Basiliximab injection should only be administered in a hospital or clinic under the guidance of a physician with experience managing transplant patients and writing prescriptions for drugs that suppress the immune system.
Why is this medication prescribed?
When getting kidney transplants, basiliximab injection is used with other drugs to prevent early transplant rejection (the immune system of the recipient’s body attacking the donated organ). Immunosuppressants are a family of medicines that includes basiliximab injection. It functions by lowering immune system activity so that the body won’t fight the transplanted organ.
How should this medicine be used?
In a hospital or other medical facility, a doctor or nurse will provide basiliximab injection intravenously (into a vein) using a powder that has been combined with water. Usually, 2 dosages are administered. The first dose is typically administered two hours prior to the transplant operation, and the second dose is typically administered four days later.
Other uses for this medicine
Ask your doctor or pharmacist for more details if you believe this drug should be used for something else.
What special precautions should I follow?
Before receiving basiliximab injection,
- If you have any allergies, including to basiliximab injection, other drugs, or any of the chemicals in basiliximab injection, notify your doctor right away. Request a list of the components from your pharmacist.
- Inform your doctor and pharmacist about any additional prescription and over-the-counter drugs, vitamins, dietary supplements, and herbal products you are now taking or intend to use. Your physician might need to adjust the dosage of your drugs or keep a close eye on you for side effects.
- Inform your doctor if you currently have, or have previously had, any medical conditions, and if you have ever received basiliximab injectable treatment.
- If you are pregnant or plan to become pregnant, let your doctor know. Getting pregnant while getting basiliximab injections is not advised. Before starting your therapy, during your treatment, and for four months after your treatment, discuss birth control options with your doctor.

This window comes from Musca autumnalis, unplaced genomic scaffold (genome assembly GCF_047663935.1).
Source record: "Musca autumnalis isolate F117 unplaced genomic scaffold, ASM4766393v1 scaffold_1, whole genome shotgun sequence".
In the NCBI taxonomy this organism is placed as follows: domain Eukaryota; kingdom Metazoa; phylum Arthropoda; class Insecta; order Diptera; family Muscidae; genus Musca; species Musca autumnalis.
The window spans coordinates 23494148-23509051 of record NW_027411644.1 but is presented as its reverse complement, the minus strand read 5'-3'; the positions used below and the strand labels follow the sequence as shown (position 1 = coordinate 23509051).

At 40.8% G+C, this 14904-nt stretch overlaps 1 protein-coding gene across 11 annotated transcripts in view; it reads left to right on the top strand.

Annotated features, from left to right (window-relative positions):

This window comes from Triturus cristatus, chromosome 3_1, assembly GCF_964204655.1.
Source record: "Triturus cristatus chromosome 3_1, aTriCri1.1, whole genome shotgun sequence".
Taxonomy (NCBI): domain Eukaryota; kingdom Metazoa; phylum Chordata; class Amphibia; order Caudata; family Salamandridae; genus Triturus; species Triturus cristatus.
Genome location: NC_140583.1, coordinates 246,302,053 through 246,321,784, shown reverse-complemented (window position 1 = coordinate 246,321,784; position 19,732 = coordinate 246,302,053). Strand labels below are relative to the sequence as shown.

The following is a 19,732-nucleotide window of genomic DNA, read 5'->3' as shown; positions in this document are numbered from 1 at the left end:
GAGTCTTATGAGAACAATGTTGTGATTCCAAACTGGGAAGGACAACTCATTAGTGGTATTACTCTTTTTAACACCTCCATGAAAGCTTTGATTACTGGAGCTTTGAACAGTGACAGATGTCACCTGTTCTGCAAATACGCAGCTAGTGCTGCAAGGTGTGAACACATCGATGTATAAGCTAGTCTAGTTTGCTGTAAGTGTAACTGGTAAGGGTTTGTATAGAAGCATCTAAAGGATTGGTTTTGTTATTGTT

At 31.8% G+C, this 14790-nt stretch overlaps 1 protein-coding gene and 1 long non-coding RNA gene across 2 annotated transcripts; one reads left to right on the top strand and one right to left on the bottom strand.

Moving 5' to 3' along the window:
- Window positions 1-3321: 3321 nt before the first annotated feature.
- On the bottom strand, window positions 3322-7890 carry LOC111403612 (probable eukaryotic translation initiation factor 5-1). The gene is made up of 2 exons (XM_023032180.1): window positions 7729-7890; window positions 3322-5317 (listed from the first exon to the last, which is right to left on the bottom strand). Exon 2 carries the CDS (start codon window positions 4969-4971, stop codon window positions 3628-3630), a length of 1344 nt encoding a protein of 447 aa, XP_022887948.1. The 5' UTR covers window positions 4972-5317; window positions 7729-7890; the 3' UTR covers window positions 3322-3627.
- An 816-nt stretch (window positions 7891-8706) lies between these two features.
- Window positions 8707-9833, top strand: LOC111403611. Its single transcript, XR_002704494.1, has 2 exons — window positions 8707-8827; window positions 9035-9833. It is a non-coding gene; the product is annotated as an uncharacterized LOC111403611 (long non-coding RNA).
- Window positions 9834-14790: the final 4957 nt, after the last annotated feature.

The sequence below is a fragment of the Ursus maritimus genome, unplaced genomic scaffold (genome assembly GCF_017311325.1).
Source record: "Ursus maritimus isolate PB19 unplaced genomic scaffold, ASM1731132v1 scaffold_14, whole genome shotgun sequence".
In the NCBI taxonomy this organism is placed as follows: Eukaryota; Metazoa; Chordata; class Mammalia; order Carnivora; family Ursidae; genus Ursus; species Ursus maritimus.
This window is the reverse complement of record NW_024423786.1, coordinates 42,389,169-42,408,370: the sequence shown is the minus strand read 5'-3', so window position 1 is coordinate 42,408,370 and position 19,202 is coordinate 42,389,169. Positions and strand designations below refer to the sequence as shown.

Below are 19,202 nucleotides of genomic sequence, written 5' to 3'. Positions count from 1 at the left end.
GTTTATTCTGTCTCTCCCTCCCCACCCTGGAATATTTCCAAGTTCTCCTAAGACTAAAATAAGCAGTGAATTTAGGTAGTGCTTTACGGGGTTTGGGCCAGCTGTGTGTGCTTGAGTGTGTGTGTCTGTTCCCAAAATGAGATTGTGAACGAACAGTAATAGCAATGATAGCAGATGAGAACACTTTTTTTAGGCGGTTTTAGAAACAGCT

- Inform your doctor if you are nursing a baby.
- Avoid getting any shots without first consulting your doctor.
What special dietary instructions should I follow?
Keep eating normally unless your doctor instructs you otherwise.
What side effects can this medication cause?
The injection of basiliximab may have unwanted effects. If any of these symptoms are severe or do not go away, let your doctor know right once:
- Abdominal pain
- Edoema of the lower legs, ankles, feet, or hands
- Clogged nose
- Region of your body that you are unable to control shakes
- Having trouble falling or staying asleep
- Suffering from discomfort at the injection site
Some side effects can be serious. If you experience any of these symptoms, call your doctor immediately or get emergency medical treatment:
- Breathing or swallowing challenges
- Rapid heart rate
- Muscular pain
- Dizziness, lightheadedness, or fainting
- Edoema throughout the body and increased weight
- Fever, chills, or other symptoms of illness in addition to a sore throat
- Uncomfortable or challenging urinating
- Less urinations
The chance of contracting an infection or cancer may rise after receiving a basiliximab injection. The dangers of using this drug should be discussed with your doctor.
Other negative effects from basiliximab injection could also occur. If you experience any strange issues while taking this medicine, contact your doctor right away.
You or your doctor can submit a report to the Food and Drug Administration’s (FDA) MedWatch Adverse Event Reporting programme online or by phone if you have a serious side event (1-800-332-1088).
In case of emergency/overdose
Call the poison control hotline at 1-800-222-1222 in the event of an overdose. Additionally, information can be found online at https://www.poisonhelp.org/help. Call 911 right once if the person has collapsed, experienced a seizure, is having difficulty breathing, or cannot be roused.
What other information should I know?
Inquire about basiliximab injection with your pharmacist.
You should keep a written record of every medication you take, including any over-the-counter (OTC) items, prescription drugs, and dietary supplements like vitamins and minerals. This list should be brought with you whenever you see a doctor or are admitted to the hospital. You should always have this information with you in case of emergencies.